I guess I’m a treasure hunter by nature. I like old things, and exploring is part of the fun.
One of the first pieces of furniture Sweet William and I bought as a couple was a rugged looking, six legged table he found in someone’s garage. We gave it the tender loving care it needed, and it sits in the bay window of the living room.
I’ve enjoyed scouring antique and junk establishments, garage sales and thrift stores. Unique things are the reward.
We ventured to our first official yard sale this week, a rite of spring, at an ancient little church not far from home. The women of the church host a sale twice a year in their modern multi-purpose room, and it’s always a good place to search out something of interest.
This year I spied an item that was a close duplicate of what I have at home, a small china hand that I’m sure was originally meant as an ash tray, the gold-plated indention at its wrist just the size of a cigarette. Mine rests on my kitchen counter, near the coffee pot, as the holder of a cream-stirring spoon.
The small hand used to sit on my mother’s gas stove where she placed the burnt match she used each time she lit a burner or the oven. Because the gas did not run continually in her stove, Mother pushed the burner knob and held a lighted match where the gas escaped to light the fire that would get the cooking started. I’m sure that is against all safety regulations now, but that’s the way it was done in mother’s kitchen.
When she died, that little hand was one of the first things I wanted to take to my kitchen. It held years of memories of good food and my mother’s daily activity. Feeding her family and anyone else who happened to sit at her table was primary, and she did it well.
At the yard sale I snatched that little hand and carried it to where Sweet William was now sitting with a plate of chips and a hot dog. “Look what I found” I said, and we took it home with us, the treasure of the day.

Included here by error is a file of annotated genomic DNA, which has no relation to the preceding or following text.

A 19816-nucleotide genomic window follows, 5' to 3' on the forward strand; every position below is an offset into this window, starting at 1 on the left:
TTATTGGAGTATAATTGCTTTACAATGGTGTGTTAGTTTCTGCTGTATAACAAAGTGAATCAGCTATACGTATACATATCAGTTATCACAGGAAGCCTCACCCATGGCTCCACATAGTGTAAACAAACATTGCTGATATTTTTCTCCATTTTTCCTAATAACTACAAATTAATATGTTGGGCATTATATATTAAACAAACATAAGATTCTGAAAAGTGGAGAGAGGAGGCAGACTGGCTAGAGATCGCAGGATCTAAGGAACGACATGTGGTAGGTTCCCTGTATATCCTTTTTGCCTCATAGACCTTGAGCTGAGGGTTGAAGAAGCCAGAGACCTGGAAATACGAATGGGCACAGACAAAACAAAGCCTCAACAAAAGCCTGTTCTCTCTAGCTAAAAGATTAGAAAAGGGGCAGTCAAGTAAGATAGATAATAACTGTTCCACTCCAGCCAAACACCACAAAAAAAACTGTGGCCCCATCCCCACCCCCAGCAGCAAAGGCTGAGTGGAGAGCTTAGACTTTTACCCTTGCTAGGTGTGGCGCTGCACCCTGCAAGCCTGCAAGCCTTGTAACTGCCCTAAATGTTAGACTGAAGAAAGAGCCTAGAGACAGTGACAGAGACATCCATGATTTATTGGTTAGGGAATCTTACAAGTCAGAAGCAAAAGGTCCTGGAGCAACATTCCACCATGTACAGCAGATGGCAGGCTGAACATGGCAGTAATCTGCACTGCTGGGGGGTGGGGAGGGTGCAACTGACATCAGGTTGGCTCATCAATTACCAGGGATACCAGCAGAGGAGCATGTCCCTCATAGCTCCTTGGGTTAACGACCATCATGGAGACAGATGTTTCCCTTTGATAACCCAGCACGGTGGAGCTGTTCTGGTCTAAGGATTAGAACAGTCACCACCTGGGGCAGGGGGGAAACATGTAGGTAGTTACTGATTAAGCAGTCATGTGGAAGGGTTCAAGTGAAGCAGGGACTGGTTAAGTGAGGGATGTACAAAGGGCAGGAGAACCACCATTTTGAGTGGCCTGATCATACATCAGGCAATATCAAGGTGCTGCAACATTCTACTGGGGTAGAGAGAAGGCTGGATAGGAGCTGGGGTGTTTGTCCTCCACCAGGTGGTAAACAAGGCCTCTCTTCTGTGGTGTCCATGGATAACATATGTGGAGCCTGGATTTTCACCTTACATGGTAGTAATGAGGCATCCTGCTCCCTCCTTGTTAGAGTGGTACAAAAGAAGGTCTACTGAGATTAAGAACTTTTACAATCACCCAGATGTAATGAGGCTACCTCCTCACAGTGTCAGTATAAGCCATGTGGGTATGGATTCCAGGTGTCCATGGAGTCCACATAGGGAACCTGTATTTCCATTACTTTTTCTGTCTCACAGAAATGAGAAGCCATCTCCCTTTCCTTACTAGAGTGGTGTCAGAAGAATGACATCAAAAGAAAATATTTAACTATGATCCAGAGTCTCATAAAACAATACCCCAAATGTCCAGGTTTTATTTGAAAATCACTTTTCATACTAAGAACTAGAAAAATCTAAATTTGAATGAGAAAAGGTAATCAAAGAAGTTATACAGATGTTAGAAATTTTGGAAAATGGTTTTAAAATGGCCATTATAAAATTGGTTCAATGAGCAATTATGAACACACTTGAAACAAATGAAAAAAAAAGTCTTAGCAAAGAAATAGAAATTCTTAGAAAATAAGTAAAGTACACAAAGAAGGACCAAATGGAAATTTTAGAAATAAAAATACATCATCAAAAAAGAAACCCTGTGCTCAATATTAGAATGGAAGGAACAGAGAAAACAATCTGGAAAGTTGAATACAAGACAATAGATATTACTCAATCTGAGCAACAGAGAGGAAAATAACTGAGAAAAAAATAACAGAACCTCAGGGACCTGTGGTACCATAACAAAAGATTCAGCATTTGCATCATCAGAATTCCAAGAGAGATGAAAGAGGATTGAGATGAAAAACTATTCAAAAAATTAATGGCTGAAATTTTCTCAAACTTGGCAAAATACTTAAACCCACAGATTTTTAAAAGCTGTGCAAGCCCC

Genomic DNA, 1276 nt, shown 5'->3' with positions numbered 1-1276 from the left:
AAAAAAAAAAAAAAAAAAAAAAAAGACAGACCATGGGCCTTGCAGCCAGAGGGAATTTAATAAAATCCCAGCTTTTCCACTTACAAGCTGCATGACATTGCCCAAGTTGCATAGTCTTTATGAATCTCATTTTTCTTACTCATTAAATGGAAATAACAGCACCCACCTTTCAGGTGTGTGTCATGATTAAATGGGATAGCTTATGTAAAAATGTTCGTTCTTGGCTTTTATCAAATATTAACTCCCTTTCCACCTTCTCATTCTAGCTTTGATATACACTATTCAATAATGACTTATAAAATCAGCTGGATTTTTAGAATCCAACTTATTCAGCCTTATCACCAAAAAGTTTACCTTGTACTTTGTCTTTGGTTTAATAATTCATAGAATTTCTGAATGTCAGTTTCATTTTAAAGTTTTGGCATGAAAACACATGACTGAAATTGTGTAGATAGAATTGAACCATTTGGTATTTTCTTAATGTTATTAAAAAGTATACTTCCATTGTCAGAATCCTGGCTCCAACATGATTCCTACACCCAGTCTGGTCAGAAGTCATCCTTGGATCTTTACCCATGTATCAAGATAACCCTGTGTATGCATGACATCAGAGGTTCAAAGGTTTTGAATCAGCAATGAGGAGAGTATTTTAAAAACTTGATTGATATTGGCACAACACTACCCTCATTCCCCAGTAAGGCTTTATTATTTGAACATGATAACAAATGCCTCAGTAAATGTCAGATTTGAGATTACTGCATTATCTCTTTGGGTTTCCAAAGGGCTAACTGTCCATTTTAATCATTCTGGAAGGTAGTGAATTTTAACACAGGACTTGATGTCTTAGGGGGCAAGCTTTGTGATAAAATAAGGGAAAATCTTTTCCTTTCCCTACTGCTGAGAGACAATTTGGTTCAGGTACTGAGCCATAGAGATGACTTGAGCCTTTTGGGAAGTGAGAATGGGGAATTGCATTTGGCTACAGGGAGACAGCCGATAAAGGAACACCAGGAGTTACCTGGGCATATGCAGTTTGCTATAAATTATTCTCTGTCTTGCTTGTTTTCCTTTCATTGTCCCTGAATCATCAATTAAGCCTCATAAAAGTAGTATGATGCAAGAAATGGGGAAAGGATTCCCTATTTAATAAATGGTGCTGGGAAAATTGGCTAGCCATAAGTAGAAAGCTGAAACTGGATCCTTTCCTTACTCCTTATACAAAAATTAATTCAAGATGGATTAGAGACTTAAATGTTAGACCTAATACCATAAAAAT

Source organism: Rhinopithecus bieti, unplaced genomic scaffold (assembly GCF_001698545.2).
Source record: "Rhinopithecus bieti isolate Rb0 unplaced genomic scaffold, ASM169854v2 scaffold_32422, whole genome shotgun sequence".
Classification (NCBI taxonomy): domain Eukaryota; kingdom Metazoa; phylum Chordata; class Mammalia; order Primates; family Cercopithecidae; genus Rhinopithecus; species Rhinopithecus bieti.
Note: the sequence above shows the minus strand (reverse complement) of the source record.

Last week, I decided to go through the contents of the cedar chest that doubles as a window seat in the upstairs office. I had not looked deeply into that space in a number of years.
I pulled all the memories out of the chest and laid them around me on the floor. There were items from our son’s childhood: a baby blanket, high school ribbons and awards; a child’s hand print on burlap and colorful boy scout patches; a green frog costume I made for his elemenatry school play; a couple of baby spoons and a small wallet housing his name and “F.B.I Agent” written on notebook paper.
There was Sweet William’s high school choir sweater, my girlhood autograph book and one belonging to my mother with wooden covers; baby shoes worn by the grandchildren and a faded picture of my dad in military uniform on cloth emblazoned with the United States flag, American Eagle and the Liberty Bell. There are a slew of stick pins, awards for piano auditions, safe driving, school clubs, and employment. An old Bible was wrapped carefully with no one’s name in it. I have not idea whose it was.
I found a stack of 3 by 5 inch recipe cards, the ones we used to keep in boxes before Pinterest boards and on-line organizational tools. They were in my mother’s handwriting, and I thought they had been tossed in the trash years ago for lack of thinking. I looked at each one of them, some written neatly, some scrawled quickly, no doubt in a hurry to get a friend’s delicious dish written down for future meals.
When I held the items from the ancient cedar chest, nostalgia rose, memories came and tears welled in my eyes. They hold a treasure of experiences, remembrances of days gone by and the people who made those days important. All of them, even the unknown owner of the Bible, left their imprint on my life.
This week I had opportunity to talk to family members I don’t get to see as often as I like. Those few minutes on the phone are precious, the laughter and love expressed in words and intonation are held close in my heart.
I think once again of how valuable people are, the ones who come for a while and the ones who stay a lifetime, how they all leave a mark in one way or another. They are the true treasures of a life.
I heard somewhere that we have “the precious present” to hold and give our attention. Tomorrow is not a guarantee. Today is a gift to be enjoyed.
I think how time goes by swiftly, children grow up before we are ready, parents die, and I am getting older by the minute. I pray that I can be aware of these days of my life, not only capturing them in my memory but taking the opportunity to express love to people on a daily basis.
There are still words I want to say, encouragement to be offered, prayers to send heavenward. I have life to share and hope to extend.
Time is always moving. I have the precious present and I know that people are my greatest treasure. I don’t want to miss a single one.